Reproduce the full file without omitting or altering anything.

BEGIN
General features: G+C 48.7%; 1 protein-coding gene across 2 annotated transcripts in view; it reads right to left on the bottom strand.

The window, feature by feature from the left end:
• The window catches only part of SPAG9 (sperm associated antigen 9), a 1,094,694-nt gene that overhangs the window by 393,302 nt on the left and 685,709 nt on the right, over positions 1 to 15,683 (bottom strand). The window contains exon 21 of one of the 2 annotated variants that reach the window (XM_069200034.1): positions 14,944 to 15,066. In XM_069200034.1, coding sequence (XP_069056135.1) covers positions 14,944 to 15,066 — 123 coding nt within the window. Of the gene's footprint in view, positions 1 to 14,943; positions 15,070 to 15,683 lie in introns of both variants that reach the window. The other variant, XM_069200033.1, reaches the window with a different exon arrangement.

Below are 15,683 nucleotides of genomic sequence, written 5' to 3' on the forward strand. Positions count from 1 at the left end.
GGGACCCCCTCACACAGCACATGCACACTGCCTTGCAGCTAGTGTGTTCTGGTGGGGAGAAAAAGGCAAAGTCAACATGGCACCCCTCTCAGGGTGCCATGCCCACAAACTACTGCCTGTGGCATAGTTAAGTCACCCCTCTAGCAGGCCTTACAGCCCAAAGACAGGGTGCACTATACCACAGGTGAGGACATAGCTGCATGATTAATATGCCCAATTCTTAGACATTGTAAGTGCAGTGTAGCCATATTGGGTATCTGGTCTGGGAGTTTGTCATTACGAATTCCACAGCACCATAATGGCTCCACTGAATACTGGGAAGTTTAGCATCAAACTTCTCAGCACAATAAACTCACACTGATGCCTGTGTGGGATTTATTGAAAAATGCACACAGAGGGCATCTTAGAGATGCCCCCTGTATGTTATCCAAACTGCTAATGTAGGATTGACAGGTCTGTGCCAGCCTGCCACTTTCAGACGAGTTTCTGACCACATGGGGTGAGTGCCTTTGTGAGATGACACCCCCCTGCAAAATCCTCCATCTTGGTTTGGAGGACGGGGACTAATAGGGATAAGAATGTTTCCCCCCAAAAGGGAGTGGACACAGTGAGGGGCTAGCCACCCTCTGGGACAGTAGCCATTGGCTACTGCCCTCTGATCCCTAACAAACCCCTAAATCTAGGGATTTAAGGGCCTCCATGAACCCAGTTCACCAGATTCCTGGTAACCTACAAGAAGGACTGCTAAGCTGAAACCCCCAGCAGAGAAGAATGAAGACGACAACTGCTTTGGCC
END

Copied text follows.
General features: G+C 48.7%; 1 protein-coding gene across 2 annotated transcripts in view; it reads right to left on the bottom strand.

The window, feature by feature from the left end:
• The window catches only part of SPAG9 (sperm associated antigen 9), a 1,094,694-nt gene that overhangs the window by 393,302 nt on the left and 685,709 nt on the right, over positions 1 to 15,683 (bottom strand). The window contains exon 21 of one of the 2 annotated variants that reach the window (XM_069200034.1): positions 14,944 to 15,066. In XM_069200034.1, coding sequence (XP_069056135.1) covers positions 14,944 to 15,066 — 123 coding nt within the window. Of the gene's footprint in view, positions 1 to 14,943; positions 15,070 to 15,683 lie in introns of both variants that reach the window. The other variant, XM_069200033.1, reaches the window with a different exon arrangement.

Below are 15,683 nucleotides of genomic sequence, written 5' to 3' on the forward strand. Positions count from 1 at the left end.
GGGACCCCCTCACACAGCACATGCACACTGCCTTGCAGCTAGTGTGTTCTGGTGGGGAGAAAAAGGCAAAGTCAACATGGCACCCCTCTCAGGGTGCCATGCCCACAAACTACTGCCTGTGGCATAGTTAAGTCACCCCTCTAGCAGGCCTTACAGCCCAAAGACAGGGTGCACTATACCACAGGTGAGGACATAGCTGCATGATTAATATGCCCAATTCTTAGACATTGTAAGTGCAGTGTAGCCATATTGGGTATCTGGTCTGGGAGTTTGTCATTACGAATTCCACAGCACCATAATGGCTCCACTGAATACTGGGAAGTTTAGCATCAAACTTCTCAGCACAATAAACTCACACTGATGCCTGTGTGGGATTTATTGAAAAATGCACACAGAGGGCATCTTAGAGATGCCCCCTGTATGTTATCCAAACTGCTAATGTAGGATTGACAGGTCTGTGCCAGCCTGCCACTTTCAGACGAGTTTCTGACCACATGGGGTGAGTGCCTTTGTGAGATGACACCCCCCTGCAAAATCCTCCATCTTGGTTTGGAGGACGGGGACTAATAGGGATAAGAATGTTTCCCCCCAAAAGGGAGTGGACACAGTGAGGGGCTAGCCACCCTCTGGGACAGTAGCCATTGGCTACTGCCCTCTGATCCCTAACAAACCCCTAAATCTAGGGATTTAAGGGCCTCCATGAACCCAGTTCACCAGATTCCTGGTAACCTACAAGAAGGACTGCTAAGCTGAAACCCCCAGCAGAGAAGAATGAAGACGACAACTGCTTTGGCC